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4 Bermudian Traditions You Didn’t Know Existed

Date Added: January 04, 2017 06:26:01 AM
Author: Dale Dunlop
Category: Travel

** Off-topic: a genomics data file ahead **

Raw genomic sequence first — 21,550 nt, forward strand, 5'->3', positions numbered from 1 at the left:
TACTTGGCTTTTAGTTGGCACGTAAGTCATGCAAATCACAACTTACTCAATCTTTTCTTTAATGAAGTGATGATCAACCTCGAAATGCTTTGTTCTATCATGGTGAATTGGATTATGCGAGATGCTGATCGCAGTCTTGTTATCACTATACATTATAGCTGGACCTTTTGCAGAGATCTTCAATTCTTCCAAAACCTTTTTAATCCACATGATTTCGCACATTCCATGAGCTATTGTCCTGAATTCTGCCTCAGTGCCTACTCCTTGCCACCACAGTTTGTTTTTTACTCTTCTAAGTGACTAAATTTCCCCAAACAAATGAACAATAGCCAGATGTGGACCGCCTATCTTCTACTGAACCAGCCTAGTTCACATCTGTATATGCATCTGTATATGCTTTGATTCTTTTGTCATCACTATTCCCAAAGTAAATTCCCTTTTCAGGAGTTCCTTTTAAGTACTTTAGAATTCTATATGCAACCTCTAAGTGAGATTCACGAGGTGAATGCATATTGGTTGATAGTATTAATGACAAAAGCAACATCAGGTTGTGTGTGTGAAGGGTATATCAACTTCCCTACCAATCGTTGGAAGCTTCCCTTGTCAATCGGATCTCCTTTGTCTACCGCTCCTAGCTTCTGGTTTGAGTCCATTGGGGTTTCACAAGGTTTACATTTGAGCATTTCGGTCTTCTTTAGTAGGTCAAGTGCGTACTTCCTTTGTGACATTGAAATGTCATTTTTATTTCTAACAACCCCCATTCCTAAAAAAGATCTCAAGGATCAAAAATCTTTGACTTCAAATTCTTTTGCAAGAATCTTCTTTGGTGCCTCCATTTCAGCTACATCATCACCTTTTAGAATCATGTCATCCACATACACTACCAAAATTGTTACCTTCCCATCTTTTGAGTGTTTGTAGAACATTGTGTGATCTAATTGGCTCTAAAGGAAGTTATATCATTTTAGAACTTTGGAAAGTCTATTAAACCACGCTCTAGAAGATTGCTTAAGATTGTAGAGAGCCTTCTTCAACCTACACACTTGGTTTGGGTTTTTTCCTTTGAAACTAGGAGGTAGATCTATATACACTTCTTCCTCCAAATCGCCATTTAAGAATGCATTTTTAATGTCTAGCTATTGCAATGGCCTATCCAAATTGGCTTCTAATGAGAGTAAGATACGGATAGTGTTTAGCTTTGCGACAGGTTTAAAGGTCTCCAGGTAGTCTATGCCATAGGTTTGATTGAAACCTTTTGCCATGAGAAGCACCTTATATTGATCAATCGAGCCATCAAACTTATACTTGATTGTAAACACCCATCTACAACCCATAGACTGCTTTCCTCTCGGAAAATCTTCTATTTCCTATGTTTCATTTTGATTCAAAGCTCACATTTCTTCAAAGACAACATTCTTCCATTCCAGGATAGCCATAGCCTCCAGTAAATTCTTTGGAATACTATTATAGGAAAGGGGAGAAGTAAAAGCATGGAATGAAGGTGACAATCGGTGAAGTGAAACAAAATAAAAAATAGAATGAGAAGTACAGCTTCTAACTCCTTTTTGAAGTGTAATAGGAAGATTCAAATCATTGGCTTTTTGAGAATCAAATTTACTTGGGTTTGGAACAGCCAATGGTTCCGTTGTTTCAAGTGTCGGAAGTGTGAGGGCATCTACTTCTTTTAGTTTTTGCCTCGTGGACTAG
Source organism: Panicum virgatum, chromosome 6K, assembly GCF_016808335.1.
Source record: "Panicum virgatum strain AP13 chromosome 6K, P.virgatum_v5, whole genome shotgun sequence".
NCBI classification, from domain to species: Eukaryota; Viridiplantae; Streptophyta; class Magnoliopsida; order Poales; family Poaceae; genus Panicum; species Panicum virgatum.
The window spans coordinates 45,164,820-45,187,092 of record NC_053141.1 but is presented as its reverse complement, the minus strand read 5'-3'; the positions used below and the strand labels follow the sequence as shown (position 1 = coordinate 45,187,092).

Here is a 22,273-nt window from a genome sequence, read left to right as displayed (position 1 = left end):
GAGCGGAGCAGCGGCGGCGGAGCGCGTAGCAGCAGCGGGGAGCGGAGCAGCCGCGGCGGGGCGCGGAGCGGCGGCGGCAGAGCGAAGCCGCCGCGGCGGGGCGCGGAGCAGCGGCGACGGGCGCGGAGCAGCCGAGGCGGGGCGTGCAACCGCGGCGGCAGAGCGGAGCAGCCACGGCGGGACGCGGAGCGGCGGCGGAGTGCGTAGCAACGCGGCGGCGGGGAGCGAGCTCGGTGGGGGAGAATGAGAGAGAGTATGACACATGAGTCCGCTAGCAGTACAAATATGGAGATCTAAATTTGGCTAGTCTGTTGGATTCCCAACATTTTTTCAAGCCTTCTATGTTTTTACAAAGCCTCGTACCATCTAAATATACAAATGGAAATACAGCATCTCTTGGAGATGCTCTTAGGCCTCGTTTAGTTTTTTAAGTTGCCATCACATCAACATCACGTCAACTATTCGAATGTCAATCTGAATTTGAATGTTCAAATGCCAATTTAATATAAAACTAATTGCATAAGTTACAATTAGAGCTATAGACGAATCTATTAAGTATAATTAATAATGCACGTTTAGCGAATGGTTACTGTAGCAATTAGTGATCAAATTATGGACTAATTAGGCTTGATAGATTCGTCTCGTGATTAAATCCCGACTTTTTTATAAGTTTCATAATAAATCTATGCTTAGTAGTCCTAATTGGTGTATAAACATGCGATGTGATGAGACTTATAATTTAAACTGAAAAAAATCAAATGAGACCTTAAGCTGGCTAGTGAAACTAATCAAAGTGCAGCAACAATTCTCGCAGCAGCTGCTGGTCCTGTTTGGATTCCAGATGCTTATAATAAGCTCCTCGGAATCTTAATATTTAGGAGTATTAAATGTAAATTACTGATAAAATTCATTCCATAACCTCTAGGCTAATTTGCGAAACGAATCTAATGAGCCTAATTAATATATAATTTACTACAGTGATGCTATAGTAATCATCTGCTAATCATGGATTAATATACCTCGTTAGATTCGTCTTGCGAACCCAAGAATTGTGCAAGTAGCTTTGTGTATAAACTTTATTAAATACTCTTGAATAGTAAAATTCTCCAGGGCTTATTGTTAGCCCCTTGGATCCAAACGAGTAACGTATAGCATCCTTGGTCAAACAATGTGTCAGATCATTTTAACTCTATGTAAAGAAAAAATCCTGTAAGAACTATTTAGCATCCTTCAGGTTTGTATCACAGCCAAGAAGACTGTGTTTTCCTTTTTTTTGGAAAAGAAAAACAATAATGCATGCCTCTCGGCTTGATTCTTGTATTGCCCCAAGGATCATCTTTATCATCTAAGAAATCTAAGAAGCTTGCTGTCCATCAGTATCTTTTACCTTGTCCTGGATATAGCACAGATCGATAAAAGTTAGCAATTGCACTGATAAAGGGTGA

The island of Bermuda was discovered by Juan de Bermudez, a Spanish captain; hence the name of the island. It was later colonized by the British in 1612 when Richard Moore along with a crew of sixty people built a settlement called New London – now called St. George. In fact, St. George, Bermuda is the oldest continuously inhabited settlement in the Western Hemisphere. Bermudian culture is heavily influenced by the British, almost many are now adapting to the American way of life. Some things, though, remain unchanged. Here are four Bermudian traditions you didn’t know existed: - Bermuda sends a bouquet made from Easter Lilies every year to the Queen of England on her birthday: In return, she writes to them thanking the people for their gesture. Before the tourism boom hit Bermuda, Easter Lilies were widely cultivated and exported to countries across the world. The trade isn’t as popular as it was earlier, but Easter Lilies continue to remain a local favorite. - St. Peter’s Church is the oldest Anglican church in continuous operation: The fortifications, batteries, and magazines in and around St. George, Bermuda are now listed as a UNESCO World Heritage Site. This 400 year old settlement has some unique colonial architecture, including the St. Peter’s Church, the Gates Fort, and Alexandra’s Battery. St. Peter’s Church was first built in 1612, but later extended to include the current tower and wings. It is also the third oldest parliament in the world. Dale Dunlop’s article explains some of the architectural marvels of the place. - The Gombey is a street dance-music show you shouldn’t miss: Traditionally played during Boxing Day and the New Year’s Day, the Bermudian Gombey is an iconic nod to the island’s indigenous, Caribbean, and African cultures. Male dancers perform the Gombey in groups of 10 -30 wearing a mask and clothes decorated with bright colors. The dance begins with slow rhythmic movements quickly picks up pace and culminates into a frenzy. - Good Friday is also Kite Flying Day in Bermuda: Yes, Bermudians fly kites on Good Friday! Some people believe that a Bermudian teacher who couldn’t explain Christ’s ascension into heaven, used a kite decorated with Jesus’ image. This concept caught on; today people fly homemade kites using wood, stripped bamboo sticks, and colorful paper tissues. If you are in Bermuda during Good Friday, don’t forget to visit the Kite Festival organized at the Horseshoe Bay Beach; entry to the festival is free. Author Bio : The Author loves Bermuda. He has traveled extensively across the island territory and is intrigued by the colonial architecture of some of its places like St. George Bermuda. Visit http://themaritimeexplorer.ca/2014/12/28/st-george-bermuda/
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